Odia has lots of similarity with my mother language Bengali. And I have lots of friends speaking the Odia language. I even can converse to a certain extent in Odia, though I am not familiar with the written scripture. It is spoken mainly in the state of Odisha in the eastern part of India and is the neighbouring state of West Bengal where I reside in. The language is easy to learn, that’s what I felt. Songs in the Odia language are quite famous and have melodious tunes.
Malayalam is yet another one of the popular languages in India in the southern part of the country. It is mainly spoken in the states of Kerala, and to a certain extent in Puducherry and Lakshadweep islands. I have interacted with people speaking in Malayalam, attributing again to my professional life. And now we have one of our authors from Kerala who speaks Malayalam. So wherever we are in the country, the languages in India bind and unite us together into a single harmony.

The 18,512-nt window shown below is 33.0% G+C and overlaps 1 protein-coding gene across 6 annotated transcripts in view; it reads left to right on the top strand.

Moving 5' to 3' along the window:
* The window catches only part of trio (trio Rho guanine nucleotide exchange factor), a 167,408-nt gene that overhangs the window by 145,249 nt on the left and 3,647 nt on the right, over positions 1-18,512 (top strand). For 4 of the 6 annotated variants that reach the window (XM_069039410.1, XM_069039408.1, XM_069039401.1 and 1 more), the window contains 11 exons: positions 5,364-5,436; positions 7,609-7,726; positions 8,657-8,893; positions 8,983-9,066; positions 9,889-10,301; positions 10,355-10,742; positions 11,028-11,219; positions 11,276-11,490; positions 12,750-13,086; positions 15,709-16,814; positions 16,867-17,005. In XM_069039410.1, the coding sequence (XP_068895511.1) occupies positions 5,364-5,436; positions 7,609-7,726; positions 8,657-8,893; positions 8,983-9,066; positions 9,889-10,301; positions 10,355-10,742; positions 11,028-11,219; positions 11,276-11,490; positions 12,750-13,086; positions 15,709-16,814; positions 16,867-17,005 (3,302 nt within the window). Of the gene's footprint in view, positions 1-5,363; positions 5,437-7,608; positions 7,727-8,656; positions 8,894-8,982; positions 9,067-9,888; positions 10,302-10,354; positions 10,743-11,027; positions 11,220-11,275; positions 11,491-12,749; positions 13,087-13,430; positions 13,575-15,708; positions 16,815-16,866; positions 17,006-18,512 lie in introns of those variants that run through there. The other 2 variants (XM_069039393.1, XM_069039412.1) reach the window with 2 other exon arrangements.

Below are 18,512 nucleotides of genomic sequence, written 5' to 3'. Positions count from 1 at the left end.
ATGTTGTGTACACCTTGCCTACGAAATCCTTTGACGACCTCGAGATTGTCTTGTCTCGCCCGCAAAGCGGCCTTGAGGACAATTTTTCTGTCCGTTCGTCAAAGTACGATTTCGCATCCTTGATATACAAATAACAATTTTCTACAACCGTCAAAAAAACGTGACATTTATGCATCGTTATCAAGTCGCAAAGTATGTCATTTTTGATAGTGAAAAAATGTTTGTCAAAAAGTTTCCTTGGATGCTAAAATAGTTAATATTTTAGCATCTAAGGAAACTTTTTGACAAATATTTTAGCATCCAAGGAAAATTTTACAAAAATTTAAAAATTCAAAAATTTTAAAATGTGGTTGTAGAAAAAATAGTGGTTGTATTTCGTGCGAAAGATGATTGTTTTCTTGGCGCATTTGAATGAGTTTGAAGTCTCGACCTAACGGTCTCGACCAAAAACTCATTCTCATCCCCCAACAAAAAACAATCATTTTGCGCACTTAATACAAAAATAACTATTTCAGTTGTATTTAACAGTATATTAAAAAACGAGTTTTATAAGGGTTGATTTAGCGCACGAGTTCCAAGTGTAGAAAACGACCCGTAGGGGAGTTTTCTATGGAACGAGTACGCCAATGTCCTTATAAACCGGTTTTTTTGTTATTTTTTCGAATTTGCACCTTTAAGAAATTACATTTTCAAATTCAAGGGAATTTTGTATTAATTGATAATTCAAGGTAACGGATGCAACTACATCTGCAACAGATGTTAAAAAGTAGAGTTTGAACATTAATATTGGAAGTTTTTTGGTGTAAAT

In our blog, we are a team of five of whom four of us speak Bengali and one of us speaks Malayalam. We are from diverse cultural, regional and religious backgrounds. Yet we are working together in close coordination and are citizens of this wondrous country. Together with all our family, friends and fellow citizens, we celebrate today International Mother Language Day. We respect the languages of all other countries in the world and the numerous linguistic diversities that embellishes our beautiful Universe.